Seeking inspiration through films

By Admin posted on September 25, 2018 in Innovation

As a creative agency specialising in ideas creation, we’re constantly on the look out for inspiration. It comes in many forms, not least on the big screen.The cinema has come a long way from the first public screening of the Lumiere brothers’ short films in 1895. Entertainment has always been the driver but as a creative medium that has stoked humanity’s imagination, one of cinema’s greatest gifts has been to serve up inspiring ideas that give us a glimpse into our future. While we now know that giant mushrooms and skeletal creatures don’t live on the moon, Le Voyage dans la Lune (A Trip to the Moon) in 1902 at least gave life to the notion that perhaps one day we could get up there. Saturn V was certainly an upgrade from George Méliès’s giant cannon, but they’re not 384,400 kilometres apart, and we’ve recently seen VR gaming that’s not too dissimilar to the goggles spotted in Ian Softley’s 1995 release of Hackers. The giant digital displays that made up what was a fantastical notion of tomorrow in the iconic Blade Runner have been assaulting pedestrians on 1 Times Square since the mid 90s.

The list goes on, but we’d rather look at what’s going to happen and we’ll start the ball rolling with these 5.

© Vlad Savov / The Verge
  1. Let’s get this one out of the way, The Transporter. Originally seen on screens in the 1958 version of The Fly, it wasn’t until 1965 when Star Trek received international prominence. Interestingly enough, this signature piece of technology was not part of Gene Roddenberry’s original plan. Landing the enterprise or space shuttles were the preferred mode of transportation but the production costs to achieve this each episode were exorbitant. As they say, ‘necessity is the mother of all inventions’ and when The Fly was brought to Rodenberry’s attention, he had no hesitation in adapting the idea. Whilst there were a number of accidental fuses and replicants created, by and large the transporter worked as a treat and Captain Kirk avoided any nasty insect biological collaborations.
  2.  Hyperbaric Sleep Chambers. The P5000 exoskeleton from James Cameron’s 1982 instalment of Alien is pretty much here, but what I’m certainly looking forward to is a good, long sleep. I’ve got rubbish self-control when it comes to the TV remote, and consequently struggle with 6 hours a night. What I need is a long enforced catch up. 50 years will do me. God knows how many PMs we’ll have had but hopefully Canberra will have got its act together by then.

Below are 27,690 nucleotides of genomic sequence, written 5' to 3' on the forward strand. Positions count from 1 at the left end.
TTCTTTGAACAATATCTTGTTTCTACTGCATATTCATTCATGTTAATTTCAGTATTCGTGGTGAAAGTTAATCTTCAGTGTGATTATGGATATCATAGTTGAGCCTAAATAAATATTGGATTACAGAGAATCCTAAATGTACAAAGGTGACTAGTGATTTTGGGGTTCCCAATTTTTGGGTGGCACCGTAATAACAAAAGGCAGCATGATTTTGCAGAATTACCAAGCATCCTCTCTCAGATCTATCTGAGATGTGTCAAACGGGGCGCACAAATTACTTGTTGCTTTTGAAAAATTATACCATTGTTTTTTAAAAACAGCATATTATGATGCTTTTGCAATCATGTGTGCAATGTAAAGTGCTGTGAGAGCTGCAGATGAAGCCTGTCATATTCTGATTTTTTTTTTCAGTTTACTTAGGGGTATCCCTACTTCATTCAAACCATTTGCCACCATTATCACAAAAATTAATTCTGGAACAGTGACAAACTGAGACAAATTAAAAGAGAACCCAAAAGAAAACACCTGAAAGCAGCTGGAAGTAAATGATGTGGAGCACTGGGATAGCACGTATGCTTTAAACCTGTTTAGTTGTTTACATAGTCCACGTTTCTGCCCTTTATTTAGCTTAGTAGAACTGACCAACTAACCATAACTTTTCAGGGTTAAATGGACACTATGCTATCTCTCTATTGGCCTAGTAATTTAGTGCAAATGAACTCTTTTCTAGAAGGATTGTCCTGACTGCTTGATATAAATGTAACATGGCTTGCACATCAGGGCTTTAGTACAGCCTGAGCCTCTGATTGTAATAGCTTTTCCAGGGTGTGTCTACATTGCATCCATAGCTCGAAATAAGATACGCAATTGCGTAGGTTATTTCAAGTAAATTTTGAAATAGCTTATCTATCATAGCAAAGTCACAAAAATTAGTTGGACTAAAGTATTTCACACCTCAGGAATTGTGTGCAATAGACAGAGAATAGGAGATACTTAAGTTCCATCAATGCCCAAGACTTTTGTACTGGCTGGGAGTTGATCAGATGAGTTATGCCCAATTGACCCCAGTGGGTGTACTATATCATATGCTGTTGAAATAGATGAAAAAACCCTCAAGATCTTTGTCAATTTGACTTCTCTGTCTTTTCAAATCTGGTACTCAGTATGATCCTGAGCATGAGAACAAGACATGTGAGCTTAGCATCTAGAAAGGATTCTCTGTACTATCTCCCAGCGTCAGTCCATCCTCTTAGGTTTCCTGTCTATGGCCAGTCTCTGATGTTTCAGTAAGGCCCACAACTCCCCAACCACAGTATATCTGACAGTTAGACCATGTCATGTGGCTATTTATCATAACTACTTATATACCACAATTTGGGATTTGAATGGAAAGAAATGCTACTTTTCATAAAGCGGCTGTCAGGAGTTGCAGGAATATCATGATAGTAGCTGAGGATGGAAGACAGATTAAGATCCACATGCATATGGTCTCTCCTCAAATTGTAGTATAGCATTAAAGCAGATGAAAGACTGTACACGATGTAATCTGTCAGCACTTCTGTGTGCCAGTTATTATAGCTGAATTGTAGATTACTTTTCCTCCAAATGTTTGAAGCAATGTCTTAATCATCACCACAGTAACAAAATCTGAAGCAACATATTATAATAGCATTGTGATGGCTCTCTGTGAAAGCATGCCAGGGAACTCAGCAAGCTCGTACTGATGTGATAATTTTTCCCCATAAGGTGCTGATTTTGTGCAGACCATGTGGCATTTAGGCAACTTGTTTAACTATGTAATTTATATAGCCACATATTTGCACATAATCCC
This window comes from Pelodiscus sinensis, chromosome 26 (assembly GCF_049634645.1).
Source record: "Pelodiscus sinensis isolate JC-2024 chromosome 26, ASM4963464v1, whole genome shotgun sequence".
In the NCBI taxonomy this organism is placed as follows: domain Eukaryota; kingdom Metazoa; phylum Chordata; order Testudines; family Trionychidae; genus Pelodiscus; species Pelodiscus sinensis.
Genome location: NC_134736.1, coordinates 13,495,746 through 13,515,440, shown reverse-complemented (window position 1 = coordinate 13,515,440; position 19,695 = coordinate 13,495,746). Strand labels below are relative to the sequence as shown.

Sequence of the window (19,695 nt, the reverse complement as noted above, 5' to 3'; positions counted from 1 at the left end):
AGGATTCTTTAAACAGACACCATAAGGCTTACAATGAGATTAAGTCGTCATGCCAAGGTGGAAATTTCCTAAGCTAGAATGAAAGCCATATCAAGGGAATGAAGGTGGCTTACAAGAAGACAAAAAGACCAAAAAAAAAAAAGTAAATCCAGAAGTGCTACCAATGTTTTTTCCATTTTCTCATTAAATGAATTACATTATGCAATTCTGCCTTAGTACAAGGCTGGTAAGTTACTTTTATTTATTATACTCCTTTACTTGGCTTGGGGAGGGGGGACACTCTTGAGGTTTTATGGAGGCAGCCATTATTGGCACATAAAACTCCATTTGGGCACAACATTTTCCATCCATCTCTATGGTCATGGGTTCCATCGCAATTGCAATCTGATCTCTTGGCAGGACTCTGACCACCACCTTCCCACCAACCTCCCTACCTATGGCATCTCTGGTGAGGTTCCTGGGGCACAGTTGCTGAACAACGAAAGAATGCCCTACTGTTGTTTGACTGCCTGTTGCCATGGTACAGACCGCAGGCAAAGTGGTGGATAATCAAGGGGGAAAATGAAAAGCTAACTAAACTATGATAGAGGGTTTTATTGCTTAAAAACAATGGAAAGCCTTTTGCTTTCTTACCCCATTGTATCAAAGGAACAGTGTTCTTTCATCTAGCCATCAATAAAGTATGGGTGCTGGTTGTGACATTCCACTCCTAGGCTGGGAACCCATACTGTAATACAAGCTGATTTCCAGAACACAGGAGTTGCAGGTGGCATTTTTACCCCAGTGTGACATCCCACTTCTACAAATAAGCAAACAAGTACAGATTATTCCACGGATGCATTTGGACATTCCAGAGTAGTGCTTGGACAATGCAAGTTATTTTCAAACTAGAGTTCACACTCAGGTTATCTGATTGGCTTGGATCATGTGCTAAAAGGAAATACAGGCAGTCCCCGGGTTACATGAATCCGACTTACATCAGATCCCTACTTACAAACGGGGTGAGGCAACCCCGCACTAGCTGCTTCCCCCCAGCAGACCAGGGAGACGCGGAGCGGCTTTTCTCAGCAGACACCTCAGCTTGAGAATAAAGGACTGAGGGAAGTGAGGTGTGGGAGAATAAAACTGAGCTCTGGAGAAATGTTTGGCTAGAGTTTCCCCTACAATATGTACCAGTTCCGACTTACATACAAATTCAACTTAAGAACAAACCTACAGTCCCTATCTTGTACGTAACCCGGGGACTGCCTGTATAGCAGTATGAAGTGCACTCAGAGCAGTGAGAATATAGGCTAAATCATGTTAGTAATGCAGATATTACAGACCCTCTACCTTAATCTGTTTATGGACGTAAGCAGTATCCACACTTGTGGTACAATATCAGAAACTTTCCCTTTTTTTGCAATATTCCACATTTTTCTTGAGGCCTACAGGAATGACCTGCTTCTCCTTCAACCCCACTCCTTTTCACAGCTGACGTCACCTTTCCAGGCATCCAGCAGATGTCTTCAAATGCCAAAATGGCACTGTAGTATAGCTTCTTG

3. Human sleeves. Now we’re talking, yes, immortality. Brought to you by PSYCH SEC in the Netflix series Altered Carbon. Sleeving: where you can store your consciousness into a stack or chip and transfer into a body of your choice. The stack is apparently affordable but the but the sleeves are a bit of the exxy side. I’ll start saving now.
  4. Light Sabers. Blue, red, or, if you’re Samuel L Jackson, purple. Lightsabers just rock. Who wouldn’t want one? recently rated 25 lightsabers and I have to say my favourite is Darth Maul’s double saber that was revealed in the Phantom Menace. The movie was a yawn but the saber reveal and demo was jaw-droppingly good.
  5. Last but not least – time travel. As first foretold by HG Wells in 1892 and then in the film adaptation in 1962. time travel has kept us fascinated on the big screen. Dr Who, Back to the Future, Hot Tub Time Machine, The Time Traveller’s Wife, Ground Hog Day, XMen and Interstellar just scratch the surface. Time travel just doesn’t get old. How far away is it? Well, apparently, according to this mysterious chap known as David, it’s already here.


© Space Game Junkie

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